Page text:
Saturday, November 17, 2012

Vampire Ever After: BREAKING DAWN - PART 2

You can learn a lot of things watching Breaking Dawn Part 2, the fifth and final Twilight movie. For starters, you can learn that decapitating a vampire looks much like decapitating a Lego person. You can also learn that vampires have so many different variants that when they group together they look like undead X-Men.  Most importantly, you can learn that some of the earlier Twilight movies weren’t so bad after all. On a meta level this is the story of a franchise that fell in love with itself, growing ever more thin in plot, ludicrous in tone, confused in implications, and yet approaching each new scene with a sense of suffocating reverence to the Stephenie Meyer-penned source material. What seemed to be cheesy or earnest in Catherine Hardwicke’s original installment or heavy-handed romanticism in Chris Weitz’s first sequel seems in retrospect to be appealingly situated, allowing genuine humor and creepiness to sneak in ever so slightly around the edges of what could easily have become ponderously bonkers. Because, oh boy, Breaking Dawn Part 2 is nothing if not ponderously bonkers.

Having resolved most of the tension involved in the Bella Swan (Kristen Stewart) supernatural love triangle way back in the third film and then spending a fourth film limping its way through a dull wedding on its way to some surprising last-minute body horror, there’s nowhere else to go but to bring back the biggest delight of the franchise. They are the Volturi, a scheming group of vampiric overlords based in Venice. Only glimpsed here and there since their introduction in the second movie, they police the hush-hush world of bloodsuckers, maintaining this secret for thousands of years. It’s a fun pulpy concept deliciously devoured by former child-star Dakota Fanning and Michael Sheen with long black hair and glowing red eyes set so agreeably in his pasty pale skin. This time around he gets a fun moment where he lets out a startled laugh that goes up and down and trills around. Anyways, you may recall that in the last film Bella, while still human, was impregnated by Edward Cullen (Robert Pattinson), vampire. That child poses a threat to vampire kind for one reason or another so there’s the last gasp of conflict.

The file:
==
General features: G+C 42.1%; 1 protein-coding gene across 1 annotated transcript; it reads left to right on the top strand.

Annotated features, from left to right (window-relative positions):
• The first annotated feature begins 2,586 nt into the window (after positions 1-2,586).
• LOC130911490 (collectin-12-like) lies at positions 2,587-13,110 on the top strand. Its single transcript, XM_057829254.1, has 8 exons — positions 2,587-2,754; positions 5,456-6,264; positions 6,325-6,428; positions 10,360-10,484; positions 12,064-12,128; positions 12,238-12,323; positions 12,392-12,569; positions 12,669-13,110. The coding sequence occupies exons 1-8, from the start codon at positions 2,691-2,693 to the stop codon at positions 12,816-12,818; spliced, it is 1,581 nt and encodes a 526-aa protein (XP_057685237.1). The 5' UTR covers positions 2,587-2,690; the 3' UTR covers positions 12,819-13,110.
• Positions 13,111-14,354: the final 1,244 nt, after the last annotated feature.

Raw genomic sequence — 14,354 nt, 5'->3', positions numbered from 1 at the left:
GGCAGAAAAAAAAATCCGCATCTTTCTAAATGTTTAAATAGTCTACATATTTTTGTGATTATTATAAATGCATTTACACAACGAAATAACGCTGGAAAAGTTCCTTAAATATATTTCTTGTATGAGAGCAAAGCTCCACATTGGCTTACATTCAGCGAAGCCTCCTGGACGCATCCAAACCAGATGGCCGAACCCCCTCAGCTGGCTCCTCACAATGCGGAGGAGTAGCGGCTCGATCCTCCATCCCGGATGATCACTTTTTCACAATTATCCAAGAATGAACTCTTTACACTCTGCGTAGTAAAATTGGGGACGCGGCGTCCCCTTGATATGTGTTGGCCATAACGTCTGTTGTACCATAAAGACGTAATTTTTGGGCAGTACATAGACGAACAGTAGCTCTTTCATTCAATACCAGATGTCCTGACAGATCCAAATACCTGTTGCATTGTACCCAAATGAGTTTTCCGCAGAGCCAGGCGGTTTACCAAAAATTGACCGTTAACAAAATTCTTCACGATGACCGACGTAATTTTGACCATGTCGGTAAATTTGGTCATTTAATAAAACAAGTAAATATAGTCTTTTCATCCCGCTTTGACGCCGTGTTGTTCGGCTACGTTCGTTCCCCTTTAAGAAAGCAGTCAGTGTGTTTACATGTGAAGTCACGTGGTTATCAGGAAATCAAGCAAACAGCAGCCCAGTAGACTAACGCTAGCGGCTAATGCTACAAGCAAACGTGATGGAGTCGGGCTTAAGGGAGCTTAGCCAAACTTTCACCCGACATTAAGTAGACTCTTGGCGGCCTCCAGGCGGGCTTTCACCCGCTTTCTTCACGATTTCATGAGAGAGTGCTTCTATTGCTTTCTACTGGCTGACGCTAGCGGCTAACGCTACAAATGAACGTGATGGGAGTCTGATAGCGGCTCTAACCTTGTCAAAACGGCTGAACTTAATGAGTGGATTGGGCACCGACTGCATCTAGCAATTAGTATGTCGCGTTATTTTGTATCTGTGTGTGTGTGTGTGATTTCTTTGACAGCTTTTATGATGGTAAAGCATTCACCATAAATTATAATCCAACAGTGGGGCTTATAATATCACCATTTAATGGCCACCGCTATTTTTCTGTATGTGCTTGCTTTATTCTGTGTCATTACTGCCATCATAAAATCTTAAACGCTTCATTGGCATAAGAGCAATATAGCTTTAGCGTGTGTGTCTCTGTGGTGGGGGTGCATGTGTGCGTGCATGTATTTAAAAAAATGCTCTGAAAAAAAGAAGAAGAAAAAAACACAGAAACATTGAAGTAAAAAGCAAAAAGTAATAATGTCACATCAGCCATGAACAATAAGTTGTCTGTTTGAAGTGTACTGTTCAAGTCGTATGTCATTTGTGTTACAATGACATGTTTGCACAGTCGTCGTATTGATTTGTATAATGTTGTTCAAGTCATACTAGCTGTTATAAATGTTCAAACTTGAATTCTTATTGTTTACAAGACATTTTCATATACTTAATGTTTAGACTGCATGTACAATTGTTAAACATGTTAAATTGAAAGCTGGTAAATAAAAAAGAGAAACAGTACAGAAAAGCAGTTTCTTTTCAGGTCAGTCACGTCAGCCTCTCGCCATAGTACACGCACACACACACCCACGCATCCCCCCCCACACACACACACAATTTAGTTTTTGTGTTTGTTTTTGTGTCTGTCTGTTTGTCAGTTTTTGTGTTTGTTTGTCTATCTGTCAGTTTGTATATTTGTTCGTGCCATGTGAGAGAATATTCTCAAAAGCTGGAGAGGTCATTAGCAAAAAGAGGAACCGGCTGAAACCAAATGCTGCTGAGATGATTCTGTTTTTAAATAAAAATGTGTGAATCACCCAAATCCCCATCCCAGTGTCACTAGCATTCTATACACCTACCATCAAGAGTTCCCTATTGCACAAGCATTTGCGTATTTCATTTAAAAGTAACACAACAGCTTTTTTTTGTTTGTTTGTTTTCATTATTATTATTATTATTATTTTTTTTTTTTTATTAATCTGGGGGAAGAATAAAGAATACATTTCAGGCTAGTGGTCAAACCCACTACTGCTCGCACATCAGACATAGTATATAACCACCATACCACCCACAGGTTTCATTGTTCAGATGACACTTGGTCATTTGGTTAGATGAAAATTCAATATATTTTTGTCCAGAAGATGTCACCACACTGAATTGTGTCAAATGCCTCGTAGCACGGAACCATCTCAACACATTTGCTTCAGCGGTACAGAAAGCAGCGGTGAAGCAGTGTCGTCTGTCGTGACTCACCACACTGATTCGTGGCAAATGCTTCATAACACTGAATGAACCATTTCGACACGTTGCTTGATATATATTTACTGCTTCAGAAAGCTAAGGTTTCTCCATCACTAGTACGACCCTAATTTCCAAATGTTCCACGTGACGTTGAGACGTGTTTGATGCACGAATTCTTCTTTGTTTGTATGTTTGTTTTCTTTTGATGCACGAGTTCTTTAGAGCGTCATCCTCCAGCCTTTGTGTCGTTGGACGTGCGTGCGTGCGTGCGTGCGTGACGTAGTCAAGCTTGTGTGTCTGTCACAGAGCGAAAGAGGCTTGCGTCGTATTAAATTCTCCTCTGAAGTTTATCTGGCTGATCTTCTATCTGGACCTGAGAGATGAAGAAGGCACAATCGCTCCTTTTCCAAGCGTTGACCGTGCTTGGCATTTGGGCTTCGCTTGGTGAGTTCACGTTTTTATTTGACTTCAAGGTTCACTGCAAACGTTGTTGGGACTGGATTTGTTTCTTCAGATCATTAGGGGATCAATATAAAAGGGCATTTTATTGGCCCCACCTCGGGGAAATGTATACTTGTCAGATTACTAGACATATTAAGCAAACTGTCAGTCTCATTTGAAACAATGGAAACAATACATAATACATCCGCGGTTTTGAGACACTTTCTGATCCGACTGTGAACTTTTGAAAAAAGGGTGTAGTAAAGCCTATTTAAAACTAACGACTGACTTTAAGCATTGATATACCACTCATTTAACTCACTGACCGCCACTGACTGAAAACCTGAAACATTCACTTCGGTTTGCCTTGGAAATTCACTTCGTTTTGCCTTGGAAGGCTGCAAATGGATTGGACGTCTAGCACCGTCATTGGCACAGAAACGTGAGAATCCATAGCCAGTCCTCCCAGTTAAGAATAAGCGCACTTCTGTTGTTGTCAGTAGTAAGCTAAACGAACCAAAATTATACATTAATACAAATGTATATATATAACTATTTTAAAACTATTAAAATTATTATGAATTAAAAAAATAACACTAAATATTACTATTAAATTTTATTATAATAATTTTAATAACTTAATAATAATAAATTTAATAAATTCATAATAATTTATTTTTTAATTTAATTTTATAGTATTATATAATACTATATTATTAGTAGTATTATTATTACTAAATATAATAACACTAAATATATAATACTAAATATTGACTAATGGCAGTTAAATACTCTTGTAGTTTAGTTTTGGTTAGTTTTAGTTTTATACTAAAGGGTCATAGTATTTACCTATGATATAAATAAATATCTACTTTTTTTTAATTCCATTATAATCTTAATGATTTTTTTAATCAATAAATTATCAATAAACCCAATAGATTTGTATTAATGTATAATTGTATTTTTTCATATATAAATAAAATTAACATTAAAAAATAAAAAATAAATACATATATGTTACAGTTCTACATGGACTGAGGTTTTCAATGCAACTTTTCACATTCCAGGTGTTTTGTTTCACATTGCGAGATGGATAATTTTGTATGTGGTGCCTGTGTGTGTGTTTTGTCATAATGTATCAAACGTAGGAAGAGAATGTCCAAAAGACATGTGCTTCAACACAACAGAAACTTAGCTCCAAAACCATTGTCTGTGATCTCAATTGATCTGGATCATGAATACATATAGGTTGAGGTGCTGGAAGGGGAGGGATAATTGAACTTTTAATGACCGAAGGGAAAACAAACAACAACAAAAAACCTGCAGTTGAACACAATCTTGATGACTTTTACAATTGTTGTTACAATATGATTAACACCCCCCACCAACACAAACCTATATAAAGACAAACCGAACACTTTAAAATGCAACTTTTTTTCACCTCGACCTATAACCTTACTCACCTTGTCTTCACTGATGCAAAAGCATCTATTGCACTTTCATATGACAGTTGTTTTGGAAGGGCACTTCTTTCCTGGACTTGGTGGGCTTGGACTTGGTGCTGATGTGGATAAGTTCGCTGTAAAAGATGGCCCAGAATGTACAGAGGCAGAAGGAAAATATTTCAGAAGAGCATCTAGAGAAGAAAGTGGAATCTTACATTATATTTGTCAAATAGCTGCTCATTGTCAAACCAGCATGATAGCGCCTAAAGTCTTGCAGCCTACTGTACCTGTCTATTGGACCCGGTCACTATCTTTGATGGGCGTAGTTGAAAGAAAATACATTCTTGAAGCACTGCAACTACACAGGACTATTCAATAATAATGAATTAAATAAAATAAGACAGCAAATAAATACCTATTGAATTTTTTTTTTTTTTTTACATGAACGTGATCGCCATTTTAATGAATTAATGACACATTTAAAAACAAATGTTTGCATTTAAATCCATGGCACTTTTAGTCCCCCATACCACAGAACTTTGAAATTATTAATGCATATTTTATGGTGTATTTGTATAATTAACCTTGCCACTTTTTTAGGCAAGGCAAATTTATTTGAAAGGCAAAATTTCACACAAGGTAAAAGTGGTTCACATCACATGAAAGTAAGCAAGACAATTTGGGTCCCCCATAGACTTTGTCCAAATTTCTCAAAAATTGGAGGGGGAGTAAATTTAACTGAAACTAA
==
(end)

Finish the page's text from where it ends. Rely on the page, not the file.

But the thing is, to describe the film to someone unfamiliar with the material would sound like utter hallucinatory madness. It’s a film with a family of vampires who stand around like they’re posing for a Lands’ End catalog, a creepy CGI psychic baby and her werewolf soulmate, and superpowered multicultural vampire covens that feel borrowed from somewhere else. And yet the film doesn’t even try to live up to its full nutty potential despite director Bill Condon’s attempts to inject some style on occasion. No, each and every moment has to quake with stultifying self-importance. Even the levity feels like forced fan service. Why else include a gratuitous – and coyly edited – scene in which the heartthrob werewolf (Taylor Lautner) suddenly disrobes before changing into his wolf form?

This final installment spends the bulk of its runtime introducing new characters and engineering strange one-last-scene curtain calls for just a couple of series regulars in between rote, sullen recitations of franchise lore. And yet no one found room for supporting character MVP Anna Kendrick, as one of the only human characters left, to stop by and bring a few laughs? By the time the Volturi float in and bring with them a scene of true energized conflict by way of a standoff that explodes into surprisingly satisfying violent, twisty digital combat before a fine rug-pull moment, it’s like finding a cheap prize at the bottom of a box of stale caramelized popcorn.

The longer the series goes on, the more it grows difficult to ignore the ways in which the story runs from its truly interesting aspects. Just look at how the half-vamp child is handled here as nothing more than cutesy, the total opposite of the concept’s inherent eeriness. I’m not asking for Kirsten Dunst in Interview with the Vampire level pathos here, simply acknowledgement of the idea’s complexity. The overarching idea of a hundred-year-old vampire falling in love with a teenage girl (and vice versa) has plenty of taboo frissons, a creepiness mingling with forbidden romance. To wish to become a vampire in order to be with him forever is a puppy love desire that dooms forever, limiting the poor girl’s future options, to say the least. The relationship has the potential to literally poison her. That’s why, upon reflection, the first film works fairly well. It marries vampire horror and adolescent angst quite nicely. That film’s final scene, in which Bella almost, but not quite, gets fanged at prom is a fun recognition of the situation’s implications, desire painfully denied for the benefit of all involved.

But now, in its final 115 minutes, the franchise engineers a resolution that works through magical thinking, resolving supernatural conundrums because True Love or something. After two mild entertainments and two films of increasingly slow, dumb storytelling, this finale’s best feat is activating a mild affection in me for the franchise’s earliest days, before it was for True Believers only. I don’t begrudge fans their enjoyment of the series; I just wish that, after a certain point, the filmmakers will still interested in letting me in instead of assuming that I already was.

No comments:

Post a Comment